Five laws create new criminal offenses
Open alcohol containers, possessing credit-card skimmer among violations
Arkansans caught riding shotgun with an open container of alcohol will find themselves subject to arrest and possibly 30 days in the county jail starting Tuesday, when a host of new criminal codes go into effect.
Five laws that go into effect that day create new criminal offenses, such as the state’s new open container prohibition.
Nearly 30 more laws expanded the definitions or amended the punishments of existing crimes, according to a review by the Arkansas Democrat-Gazette.
The other various activities made illegal starting Tuesday include:
■ Possessing a credit-card skimming device (Act 932) ■ Improper usage of the state seal (Act 590)
■ Sexual extortion (Act 664)
■ Falsely claiming military service to receive a benefit (Act 907, or the Stolen Valor Act)
Most of the new criminal codes going into effect deal with misdemeanor offenses, meaning they are unlikely to have much of an impact on the state’s swollen prisons, where felons are incarcerated.
The Arkansas Sentencing Commission, which provides lawmakers impact statements on proposed legislation, identified five new offenses and revisions to existing felony crimes that are each expected to send no more than 10 offenders to prison a year.
None of the new laws are projected to increase the Department of Correction’s inmate cost or require more prison beds.
The Legislature passed a pair of laws creating new felony offenses.
Act 664, by Rep. Kim Hammer, R-Benton, made the offense of sexual extortion punishable by up to 20 years in prison and a $15,000 fine. Act 932, by Sen. Jason Rapert, R-Bigelow, makes possession of a credit-card skimmer punishable by up to 10 years in prison and a $10,000 fine.
No data are available for the Sentencing Commission to estimate how many people will be charged under either law, according to impact statements.
The new sexual extortion law criminalizes the act of threatening or coercing someone to have sex or participate in sexual conduct, including blackmailing them to produce nude images.
Hammer said it was intended in part to prosecute instances of “revenge porn,” or distributing sexual images of someone without his consent.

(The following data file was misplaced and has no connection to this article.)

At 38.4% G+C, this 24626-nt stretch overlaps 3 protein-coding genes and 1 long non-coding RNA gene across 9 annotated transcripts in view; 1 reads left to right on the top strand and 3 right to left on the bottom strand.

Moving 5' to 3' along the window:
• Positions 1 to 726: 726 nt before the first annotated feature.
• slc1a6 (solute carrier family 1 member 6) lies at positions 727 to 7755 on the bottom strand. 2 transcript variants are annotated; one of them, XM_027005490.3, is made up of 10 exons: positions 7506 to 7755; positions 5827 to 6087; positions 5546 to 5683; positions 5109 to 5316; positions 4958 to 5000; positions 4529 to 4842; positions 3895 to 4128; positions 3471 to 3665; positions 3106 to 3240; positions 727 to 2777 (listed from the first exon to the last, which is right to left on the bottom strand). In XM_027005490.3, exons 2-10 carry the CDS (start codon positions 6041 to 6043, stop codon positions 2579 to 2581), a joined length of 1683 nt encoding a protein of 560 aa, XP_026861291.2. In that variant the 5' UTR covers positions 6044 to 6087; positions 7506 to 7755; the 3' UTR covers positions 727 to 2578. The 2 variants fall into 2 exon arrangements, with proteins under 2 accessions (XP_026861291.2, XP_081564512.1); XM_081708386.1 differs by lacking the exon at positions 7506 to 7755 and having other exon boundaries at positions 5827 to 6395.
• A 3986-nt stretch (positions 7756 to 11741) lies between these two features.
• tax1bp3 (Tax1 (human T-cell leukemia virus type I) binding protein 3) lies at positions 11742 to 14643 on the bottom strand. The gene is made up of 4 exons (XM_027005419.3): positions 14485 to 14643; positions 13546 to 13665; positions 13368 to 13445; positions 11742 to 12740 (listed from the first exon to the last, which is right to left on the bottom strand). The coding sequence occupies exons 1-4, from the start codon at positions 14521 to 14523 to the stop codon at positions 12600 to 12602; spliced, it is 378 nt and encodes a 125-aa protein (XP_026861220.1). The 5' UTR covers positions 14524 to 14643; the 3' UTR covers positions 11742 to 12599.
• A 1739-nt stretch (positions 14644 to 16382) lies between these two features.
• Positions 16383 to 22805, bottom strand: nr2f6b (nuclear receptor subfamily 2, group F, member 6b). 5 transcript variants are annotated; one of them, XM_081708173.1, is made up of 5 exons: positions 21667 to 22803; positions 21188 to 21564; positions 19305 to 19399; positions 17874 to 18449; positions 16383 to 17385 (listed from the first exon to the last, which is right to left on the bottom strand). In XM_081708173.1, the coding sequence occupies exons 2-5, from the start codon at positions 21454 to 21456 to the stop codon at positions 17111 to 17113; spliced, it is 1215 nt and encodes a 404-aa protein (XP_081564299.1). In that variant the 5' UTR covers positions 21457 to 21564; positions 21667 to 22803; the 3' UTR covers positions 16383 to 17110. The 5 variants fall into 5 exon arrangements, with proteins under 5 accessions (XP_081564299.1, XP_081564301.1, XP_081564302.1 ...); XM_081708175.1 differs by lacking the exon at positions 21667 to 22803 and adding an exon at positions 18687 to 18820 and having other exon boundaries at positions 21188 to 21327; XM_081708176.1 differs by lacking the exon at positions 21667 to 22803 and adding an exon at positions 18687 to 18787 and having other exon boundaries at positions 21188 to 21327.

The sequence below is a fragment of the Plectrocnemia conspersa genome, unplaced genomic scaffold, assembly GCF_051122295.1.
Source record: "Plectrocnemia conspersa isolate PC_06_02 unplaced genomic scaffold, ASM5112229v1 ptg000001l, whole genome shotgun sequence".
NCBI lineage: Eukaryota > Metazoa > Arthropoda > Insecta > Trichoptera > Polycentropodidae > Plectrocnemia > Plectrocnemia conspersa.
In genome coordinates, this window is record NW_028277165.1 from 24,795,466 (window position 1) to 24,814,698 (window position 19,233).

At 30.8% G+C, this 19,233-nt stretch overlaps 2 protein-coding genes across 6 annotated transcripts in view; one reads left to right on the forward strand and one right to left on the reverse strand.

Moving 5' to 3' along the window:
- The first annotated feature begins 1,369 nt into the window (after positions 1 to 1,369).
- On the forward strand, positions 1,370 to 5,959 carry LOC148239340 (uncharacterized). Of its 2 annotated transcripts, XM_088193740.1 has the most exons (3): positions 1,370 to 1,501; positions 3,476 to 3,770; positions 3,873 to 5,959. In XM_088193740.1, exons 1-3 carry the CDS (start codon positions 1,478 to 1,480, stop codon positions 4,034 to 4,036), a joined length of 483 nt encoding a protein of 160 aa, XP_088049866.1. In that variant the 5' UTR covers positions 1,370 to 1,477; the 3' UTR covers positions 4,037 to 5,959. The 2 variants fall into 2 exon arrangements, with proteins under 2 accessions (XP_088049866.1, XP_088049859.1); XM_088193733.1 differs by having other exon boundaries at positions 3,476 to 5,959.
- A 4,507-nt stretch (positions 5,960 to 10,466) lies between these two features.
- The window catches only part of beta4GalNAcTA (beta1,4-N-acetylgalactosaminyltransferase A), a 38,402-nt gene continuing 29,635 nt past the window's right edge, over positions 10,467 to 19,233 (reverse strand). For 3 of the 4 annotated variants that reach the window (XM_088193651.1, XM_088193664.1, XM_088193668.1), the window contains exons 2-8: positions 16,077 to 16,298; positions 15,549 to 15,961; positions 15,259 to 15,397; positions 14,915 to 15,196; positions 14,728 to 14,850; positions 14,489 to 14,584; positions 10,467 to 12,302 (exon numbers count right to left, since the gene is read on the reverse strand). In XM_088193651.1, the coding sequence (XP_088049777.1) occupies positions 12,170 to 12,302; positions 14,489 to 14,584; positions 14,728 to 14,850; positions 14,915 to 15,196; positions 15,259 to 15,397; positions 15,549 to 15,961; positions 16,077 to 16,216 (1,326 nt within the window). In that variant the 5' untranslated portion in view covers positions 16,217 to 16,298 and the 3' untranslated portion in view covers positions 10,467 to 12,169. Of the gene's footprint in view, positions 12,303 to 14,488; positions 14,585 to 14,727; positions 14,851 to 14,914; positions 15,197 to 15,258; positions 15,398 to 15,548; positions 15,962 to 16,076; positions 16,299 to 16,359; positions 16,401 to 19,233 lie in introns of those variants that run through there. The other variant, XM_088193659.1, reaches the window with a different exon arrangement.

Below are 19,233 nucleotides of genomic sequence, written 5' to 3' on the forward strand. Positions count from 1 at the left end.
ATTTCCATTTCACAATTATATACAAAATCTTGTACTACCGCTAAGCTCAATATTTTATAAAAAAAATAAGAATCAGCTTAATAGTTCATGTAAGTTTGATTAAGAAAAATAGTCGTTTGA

Those acts may already be covered by a pair of existing criminal statues — prohibitions on coercion and the unlawful distribution of sexual images or recordings — that together led to a single conviction between 2013 and 2015, according to the Sentencing Commission.
Hammer said the new law would increase penalties for such offenders, with the hope of deterring such crimes.
According to the nonprofit Cyber Civil Rights Initiative, 38 states have laws against “revenge porn,” including the Arkansas prohibition on releasing unlawful sexual recordings, which went to effect in 2015.
Other crimes created by the 91st General Assembly carry less weighty punishments.
For example Act 849, the open container law, makes riding in a car with an open can of beer a Class C misdemeanor, the lowest category of offense punishable by jail time and a $500 fine.
Before the law, sponsored by Rep. Dan Douglas, R-Bentonville, was passed, Arkansas was one of just 10 states that did not prohibit open containers for vehicle passengers, according to the National Conference of State Legislatures. Drinking while on the road is already a misdemeanor.
Using the Arkansas state seal to send unauthorized communications for purposes such as fraud or harassment will be a Class A misdemeanor, punishable by up to a year in jail and a fine of up to $2,500.
Impersonating a member of the military or pretending to have received a military honor for the purpose of receiving some benefit will be a Class C misdemeanor for a first offense, and subsequent offenses are a Class B misdemeanor. A Class B misdemeanor is punishable by 90 days in jail and up to a $1,000 fine.